Introducing the report, Joe Borg, European Commissioner for Fisheries and Maritime Affairs, said total allowable catches (TACs) have been "substantially higher than those recommended by scientists, by an average of between 42% and 57%".
He added: "This situation is aggravated by the fact that a number of TACs are, in practice, consistently overshot."
He said the problems "will have to be urgently resolved in order to return fish stocks to a healthier and more secure biological state".
Costing the Earth: Plenty More Fish in the Sea? is broadcast on Radio 4 on Thursday 13 September 2100BST, repeated Friday 14th at 1500BST.
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|From: S. maltophilia||1/15/2008 2:54:46 AM|
|January 15, 2008|
Europe’s Appetite for Seafood Propels Illegal Trade
By ELISABETH ROSENTHAL
LONDON — Walking at the Brixton market among the parrotfish, doctorfish and butterfish, Effa Edusie is surrounded by pieces of her childhood in Ghana. Caught the day before far off the coast of West Africa, they have been airfreighted to London for dinner.
Ms. Edusie’s relatives used to be fishermen. But no more. These fish are no longer caught by Africans.
On the underside of the waterlogged brown cardboard box that holds the snapper is the improbable red logo of the China National Fisheries Corporation, one of the largest suppliers of West African fish to Europe. Europe’s dinner tables are increasingly supplied by global fishing fleets, which are depleting the world’s oceans to feed the ravenous consumers who have become the most effective predators of fish.
Fish is now the most traded animal commodity on the planet, with about 100 million tons of wild and farmed fish sold each year. Europe has suddenly become the world’s largest market for fish, worth more than 14 billion euros, or about $22 billion a year. Europe’s appetite has grown as its native fish stocks have shrunk so that Europe now needs to import 60 percent of fish sold in the region, according to the European Union.
In Europe, the imbalance between supply and demand has led to a thriving illegal trade. Some 50 percent of the fish sold in the European Union originates in developing nations, and much of it is laundered like contraband, caught and shipped illegally beyond the limits of government quotas or treaties. The smuggling operation is well financed and sophisticated, carried out by large-scale mechanized fishing fleets able to sweep up more fish than ever, chasing threatened stocks from ocean to ocean.........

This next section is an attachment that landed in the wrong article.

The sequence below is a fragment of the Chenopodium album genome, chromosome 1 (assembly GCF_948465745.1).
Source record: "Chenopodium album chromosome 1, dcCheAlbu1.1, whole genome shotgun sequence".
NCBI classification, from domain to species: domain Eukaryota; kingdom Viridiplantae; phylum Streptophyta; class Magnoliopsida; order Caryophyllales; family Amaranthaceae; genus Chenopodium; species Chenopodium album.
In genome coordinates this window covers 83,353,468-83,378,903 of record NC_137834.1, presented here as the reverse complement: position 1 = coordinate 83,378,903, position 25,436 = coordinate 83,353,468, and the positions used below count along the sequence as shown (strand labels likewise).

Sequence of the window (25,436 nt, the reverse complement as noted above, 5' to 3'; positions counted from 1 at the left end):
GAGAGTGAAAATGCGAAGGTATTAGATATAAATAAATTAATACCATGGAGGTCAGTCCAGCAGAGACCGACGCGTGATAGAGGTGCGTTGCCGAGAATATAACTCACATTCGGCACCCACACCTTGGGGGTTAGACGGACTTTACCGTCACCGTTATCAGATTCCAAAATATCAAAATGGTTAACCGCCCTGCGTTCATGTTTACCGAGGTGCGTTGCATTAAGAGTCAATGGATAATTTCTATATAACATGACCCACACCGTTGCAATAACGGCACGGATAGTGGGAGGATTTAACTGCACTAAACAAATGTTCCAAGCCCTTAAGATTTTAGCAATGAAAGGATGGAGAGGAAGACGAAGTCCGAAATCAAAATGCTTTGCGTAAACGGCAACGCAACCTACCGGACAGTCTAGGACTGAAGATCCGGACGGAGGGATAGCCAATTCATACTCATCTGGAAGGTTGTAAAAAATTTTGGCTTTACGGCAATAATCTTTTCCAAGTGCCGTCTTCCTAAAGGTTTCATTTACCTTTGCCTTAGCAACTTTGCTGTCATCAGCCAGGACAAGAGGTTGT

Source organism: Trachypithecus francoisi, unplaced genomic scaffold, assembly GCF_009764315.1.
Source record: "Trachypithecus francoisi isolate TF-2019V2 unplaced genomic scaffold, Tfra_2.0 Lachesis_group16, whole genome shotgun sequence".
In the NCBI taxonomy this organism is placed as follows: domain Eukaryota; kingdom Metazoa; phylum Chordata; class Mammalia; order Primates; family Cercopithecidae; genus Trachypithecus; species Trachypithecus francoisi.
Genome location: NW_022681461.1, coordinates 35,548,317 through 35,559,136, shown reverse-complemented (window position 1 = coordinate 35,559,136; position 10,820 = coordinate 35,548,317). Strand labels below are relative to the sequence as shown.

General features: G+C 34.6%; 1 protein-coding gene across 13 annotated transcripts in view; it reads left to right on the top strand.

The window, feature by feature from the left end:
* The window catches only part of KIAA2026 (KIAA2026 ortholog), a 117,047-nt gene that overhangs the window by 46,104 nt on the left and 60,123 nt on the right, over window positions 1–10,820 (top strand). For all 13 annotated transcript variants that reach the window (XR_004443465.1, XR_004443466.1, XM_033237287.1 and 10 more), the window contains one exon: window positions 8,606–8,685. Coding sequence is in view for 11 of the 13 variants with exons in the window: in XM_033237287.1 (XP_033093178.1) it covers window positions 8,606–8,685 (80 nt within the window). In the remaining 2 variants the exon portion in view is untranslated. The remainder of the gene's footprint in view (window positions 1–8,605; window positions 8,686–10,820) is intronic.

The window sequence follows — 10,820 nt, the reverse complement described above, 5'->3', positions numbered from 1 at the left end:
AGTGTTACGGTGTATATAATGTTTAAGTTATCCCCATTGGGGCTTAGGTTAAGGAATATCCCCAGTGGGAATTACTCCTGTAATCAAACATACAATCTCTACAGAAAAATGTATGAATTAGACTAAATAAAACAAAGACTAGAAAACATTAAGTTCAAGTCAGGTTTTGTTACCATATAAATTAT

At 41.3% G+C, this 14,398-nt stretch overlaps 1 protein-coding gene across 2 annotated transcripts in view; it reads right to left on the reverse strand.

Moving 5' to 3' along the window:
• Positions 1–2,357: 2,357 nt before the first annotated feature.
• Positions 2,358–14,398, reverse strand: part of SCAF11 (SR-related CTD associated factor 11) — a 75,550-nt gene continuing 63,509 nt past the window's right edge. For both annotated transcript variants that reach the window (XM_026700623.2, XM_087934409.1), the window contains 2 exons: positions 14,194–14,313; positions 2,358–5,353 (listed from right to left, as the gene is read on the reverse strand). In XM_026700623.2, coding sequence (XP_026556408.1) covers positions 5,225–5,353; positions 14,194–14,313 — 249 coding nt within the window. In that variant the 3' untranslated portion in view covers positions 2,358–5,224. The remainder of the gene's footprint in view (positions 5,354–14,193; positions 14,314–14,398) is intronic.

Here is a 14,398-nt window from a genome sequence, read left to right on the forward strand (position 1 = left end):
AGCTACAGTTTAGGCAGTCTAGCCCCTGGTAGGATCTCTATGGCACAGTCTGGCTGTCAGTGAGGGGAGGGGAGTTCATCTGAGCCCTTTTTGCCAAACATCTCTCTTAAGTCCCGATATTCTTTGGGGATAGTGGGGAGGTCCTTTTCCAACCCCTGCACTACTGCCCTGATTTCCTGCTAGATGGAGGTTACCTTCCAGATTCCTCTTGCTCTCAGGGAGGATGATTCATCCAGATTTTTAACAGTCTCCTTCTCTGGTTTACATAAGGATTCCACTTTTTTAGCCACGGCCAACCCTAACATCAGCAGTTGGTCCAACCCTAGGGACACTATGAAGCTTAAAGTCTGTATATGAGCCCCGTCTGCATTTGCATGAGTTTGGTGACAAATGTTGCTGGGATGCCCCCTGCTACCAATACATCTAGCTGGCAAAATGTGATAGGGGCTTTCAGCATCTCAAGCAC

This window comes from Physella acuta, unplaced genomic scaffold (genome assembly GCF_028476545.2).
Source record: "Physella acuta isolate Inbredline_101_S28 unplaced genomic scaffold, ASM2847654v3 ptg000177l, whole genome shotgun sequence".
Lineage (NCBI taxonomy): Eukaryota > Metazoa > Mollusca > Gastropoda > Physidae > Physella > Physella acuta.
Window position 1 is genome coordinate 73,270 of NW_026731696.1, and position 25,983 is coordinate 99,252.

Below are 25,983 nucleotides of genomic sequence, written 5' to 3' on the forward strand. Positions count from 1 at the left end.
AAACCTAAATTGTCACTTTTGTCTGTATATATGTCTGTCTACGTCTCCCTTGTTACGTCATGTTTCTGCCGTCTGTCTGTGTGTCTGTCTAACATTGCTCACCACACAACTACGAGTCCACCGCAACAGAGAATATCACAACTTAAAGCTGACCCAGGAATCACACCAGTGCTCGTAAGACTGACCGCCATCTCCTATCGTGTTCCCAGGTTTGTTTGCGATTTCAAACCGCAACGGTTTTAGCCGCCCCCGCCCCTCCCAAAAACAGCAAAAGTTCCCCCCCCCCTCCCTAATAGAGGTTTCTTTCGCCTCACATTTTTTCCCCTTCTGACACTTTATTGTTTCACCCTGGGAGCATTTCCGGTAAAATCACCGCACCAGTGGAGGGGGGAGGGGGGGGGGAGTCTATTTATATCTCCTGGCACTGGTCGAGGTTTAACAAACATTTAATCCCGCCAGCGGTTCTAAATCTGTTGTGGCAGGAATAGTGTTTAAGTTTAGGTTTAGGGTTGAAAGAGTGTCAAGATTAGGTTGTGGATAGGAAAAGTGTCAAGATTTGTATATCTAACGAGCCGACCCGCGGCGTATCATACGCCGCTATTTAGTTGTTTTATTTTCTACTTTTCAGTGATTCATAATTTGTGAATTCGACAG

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|From: Litore Lapis||3/16/2008 3:57:11 AM|
Salmon fishing ban possible this year By SAMANTHA YOUNG, Associated Press Writer
Fri Mar 14, 11:05 PM ET
Federal fisheries managers took the first step Friday toward imposing what could be the strictest limits ever on West Coast salmon fishing amid a collapse of the central California chinook salmon fishery.
The Pacific Fishery Management Council unanimously adopted three options for sport and commercial fishing off the Pacific Coast, including an unprecedented complete shutdown of fishing off California and Oregon.
"This is a major disaster. We've never had one ever like this," council chairman Donald Hansen said after the vote. "It will have a major impact on California commercial fisheries for salmon, recreational fisheries, California charters."
The closest the council has come to halting all salmon fishing was 2006, when a decline in Northern California's Klamath River run forced severe restrictions on the number of fish caught.
The other options are severely limiting fishing, or hiring fisherman to catch and release salmon for scientific projects. Both those options would require the federal government to grant an emergency rule because the salmon numbers are so low.
The fishery council is expected to decide which action to take in April during its meeting in Seattle.
"I think the likeliest outcome this year is no one will put a hook in the water," said Humboldt County fisherman Dave Bitts, who was attending the weeklong meeting in Sacramento.
The Sacramento River chinook run is usually one of the most plentiful on the West Coast, providing the bulk of the fish caught by commercial trollers off California and Oregon.
But this year's returns — even with no fishing allowed — are expected to reach less than half the council's goal for spawning a new generation. It marks the third straight year of declines, and the outlook for next year is no better.
After years of declining salmon runs, few fishermen rely solely on salmon for a living.
Supplies of farm-raised fish and sockeye from Alaska are expected to remain plentiful in supermarkets and restaurants, but there will be few chinook. Also known as king salmon, they are the type of salmon most prized by chefs and sportsmen.
Many coastal communities that still have salmon fleets have yet to recover from long-standing downturns in fishing and timber.
"It's going to have a big effect on our coastal communities," said Zeke Grader, executive director of the San Francisco-based Pacific Coast Federation of Fishermen's Associations.
It is the third straight year of hardship. In 2006, the season was curtailed to protect struggling chinook returns to the Klamath River in northern California. Last year, catches were poor despite a relatively open fishing season.
Congress authorized some aid for fishermen after the 2006 seasons, and California representatives are looking for more this year.
The council's action on Friday prompted Gov. Arnold Schwarzenegger and the governors of Oregon and Washington to urge the federal government to declare a resource disaster if the fisheries are closed or severely restricted. Such a declaration would make communities eligible for federal aid.
Closing fisheries in California and most of Oregon also could lead to higher salmon prices for restaurants and consumers who would be forced to buy Alaska-caught salmon instead of locally caught fish.